Updated: Nov 23, 2020
'Yes you are adopted'. (FYI whenever I say parents I am referring to my adoptive parents❤)
At the age of 6 weeks old I was adopted.
I was told this at around the age of 8. When I was first told I didn't really understand what it meant. I remember feeling very special though because someone wanted me and chose me. I felt like a like a princess, a girly gift that made a lovely couple very happy. How lovely was that?
It was not long after though that someone pointed out to me that it also meant I wasn't wanted by my birth parents. Really? I hadn't been wanted? My real mummy didn't love me?
Why not? Why didn't she love me?
It was mainly my birth mother that stuck in my mind rather than my birth father.
Thoughts changed from being an amazing gift that brought happiness to 'why didn't she want me?' 'What had I done wrong? '
From this point onward I started to believe that I must have done something wrong, been very naughty or wasn't pretty enough perhaps? Other thoughts that came up were maybe they thought I was broken in some way. A thought that I still remember to this day is 'you only get rid of things because they're broken or not good enough.'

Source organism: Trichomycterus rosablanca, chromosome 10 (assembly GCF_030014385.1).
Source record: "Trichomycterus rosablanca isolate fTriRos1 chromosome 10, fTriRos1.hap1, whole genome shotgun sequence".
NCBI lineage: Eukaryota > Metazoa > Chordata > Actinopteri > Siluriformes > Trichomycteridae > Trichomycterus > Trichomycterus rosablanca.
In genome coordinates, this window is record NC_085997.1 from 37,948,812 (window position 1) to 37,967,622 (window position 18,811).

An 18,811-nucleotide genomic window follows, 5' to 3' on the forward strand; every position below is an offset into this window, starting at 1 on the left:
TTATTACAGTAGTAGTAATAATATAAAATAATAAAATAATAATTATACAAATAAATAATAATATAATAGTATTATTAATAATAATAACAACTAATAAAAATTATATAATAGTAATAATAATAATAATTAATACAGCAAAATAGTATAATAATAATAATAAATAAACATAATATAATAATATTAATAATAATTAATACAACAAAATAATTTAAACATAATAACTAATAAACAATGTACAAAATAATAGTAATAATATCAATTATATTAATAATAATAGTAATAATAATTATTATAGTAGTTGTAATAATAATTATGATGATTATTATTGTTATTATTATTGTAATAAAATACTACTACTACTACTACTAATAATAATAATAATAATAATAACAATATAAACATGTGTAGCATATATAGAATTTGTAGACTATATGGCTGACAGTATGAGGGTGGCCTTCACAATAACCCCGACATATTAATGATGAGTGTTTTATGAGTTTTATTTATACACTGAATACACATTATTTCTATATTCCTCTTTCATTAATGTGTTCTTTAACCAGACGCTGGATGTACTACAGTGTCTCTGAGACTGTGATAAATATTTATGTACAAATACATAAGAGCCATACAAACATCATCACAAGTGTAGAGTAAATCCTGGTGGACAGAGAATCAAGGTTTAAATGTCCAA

This thought changed how I perceived myself. No longer a gift of love but a reject.
When my parents used to say they 'chose' me I imagined a huge supermarket full of babies all lined up on the shelves with couples walking around looking to see which one they wanted to buy and take home. (Later on, in my teens, I would joke that I have been in the bargain basement or on special offer but with no returns available.)
Looking back I now see that some of my trust issues and anxieties may well have been born at the time I was separated from my birth mother. I know a lot of people believe that babies and children are hugely resilient but why should they be anymore resilient that adults?
I grew up quite a shy and nervous child, always wanting to please people and be liked. I was kind and funny but hugely insecure and would have terrible nightmares about my parents going away or deciding they didn't want me after all.